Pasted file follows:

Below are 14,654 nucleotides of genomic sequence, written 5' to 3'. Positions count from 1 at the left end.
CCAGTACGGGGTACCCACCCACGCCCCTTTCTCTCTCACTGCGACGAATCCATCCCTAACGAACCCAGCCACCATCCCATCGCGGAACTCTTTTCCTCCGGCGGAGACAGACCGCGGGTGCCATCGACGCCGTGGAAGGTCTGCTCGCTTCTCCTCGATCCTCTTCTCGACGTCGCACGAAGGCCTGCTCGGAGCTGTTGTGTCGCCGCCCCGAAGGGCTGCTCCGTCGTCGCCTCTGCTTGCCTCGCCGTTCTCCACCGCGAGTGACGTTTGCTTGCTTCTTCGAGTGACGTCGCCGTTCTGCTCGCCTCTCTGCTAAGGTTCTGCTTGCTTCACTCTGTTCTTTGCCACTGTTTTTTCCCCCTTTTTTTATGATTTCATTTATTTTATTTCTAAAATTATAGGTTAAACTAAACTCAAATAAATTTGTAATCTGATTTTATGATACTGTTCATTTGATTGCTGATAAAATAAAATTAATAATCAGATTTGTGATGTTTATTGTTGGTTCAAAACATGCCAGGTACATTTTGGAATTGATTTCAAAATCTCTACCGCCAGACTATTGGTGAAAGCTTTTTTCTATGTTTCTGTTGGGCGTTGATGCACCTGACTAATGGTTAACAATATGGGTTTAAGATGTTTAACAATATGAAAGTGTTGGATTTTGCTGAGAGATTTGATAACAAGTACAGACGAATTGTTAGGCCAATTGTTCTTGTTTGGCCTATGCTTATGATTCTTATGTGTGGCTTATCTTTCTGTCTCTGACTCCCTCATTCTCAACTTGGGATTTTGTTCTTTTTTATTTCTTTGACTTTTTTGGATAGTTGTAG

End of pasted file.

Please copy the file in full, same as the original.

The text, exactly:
Below are 14,654 nucleotides of genomic sequence, written 5' to 3'. Positions count from 1 at the left end.
CCAGTACGGGGTACCCACCCACGCCCCTTTCTCTCTCACTGCGACGAATCCATCCCTAACGAACCCAGCCACCATCCCATCGCGGAACTCTTTTCCTCCGGCGGAGACAGACCGCGGGTGCCATCGACGCCGTGGAAGGTCTGCTCGCTTCTCCTCGATCCTCTTCTCGACGTCGCACGAAGGCCTGCTCGGAGCTGTTGTGTCGCCGCCCCGAAGGGCTGCTCCGTCGTCGCCTCTGCTTGCCTCGCCGTTCTCCACCGCGAGTGACGTTTGCTTGCTTCTTCGAGTGACGTCGCCGTTCTGCTCGCCTCTCTGCTAAGGTTCTGCTTGCTTCACTCTGTTCTTTGCCACTGTTTTTTCCCCCTTTTTTTATGATTTCATTTATTTTATTTCTAAAATTATAGGTTAAACTAAACTCAAATAAATTTGTAATCTGATTTTATGATACTGTTCATTTGATTGCTGATAAAATAAAATTAATAATCAGATTTGTGATGTTTATTGTTGGTTCAAAACATGCCAGGTACATTTTGGAATTGATTTCAAAATCTCTACCGCCAGACTATTGGTGAAAGCTTTTTTCTATGTTTCTGTTGGGCGTTGATGCACCTGACTAATGGTTAACAATATGGGTTTAAGATGTTTAACAATATGAAAGTGTTGGATTTTGCTGAGAGATTTGATAACAAGTACAGACGAATTGTTAGGCCAATTGTTCTTGTTTGGCCTATGCTTATGATTCTTATGTGTGGCTTATCTTTCTGTCTCTGACTCCCTCATTCTCAACTTGGGATTTTGTTCTTTTTTATTTCTTTGACTTTTTTGGATAGTTGTAG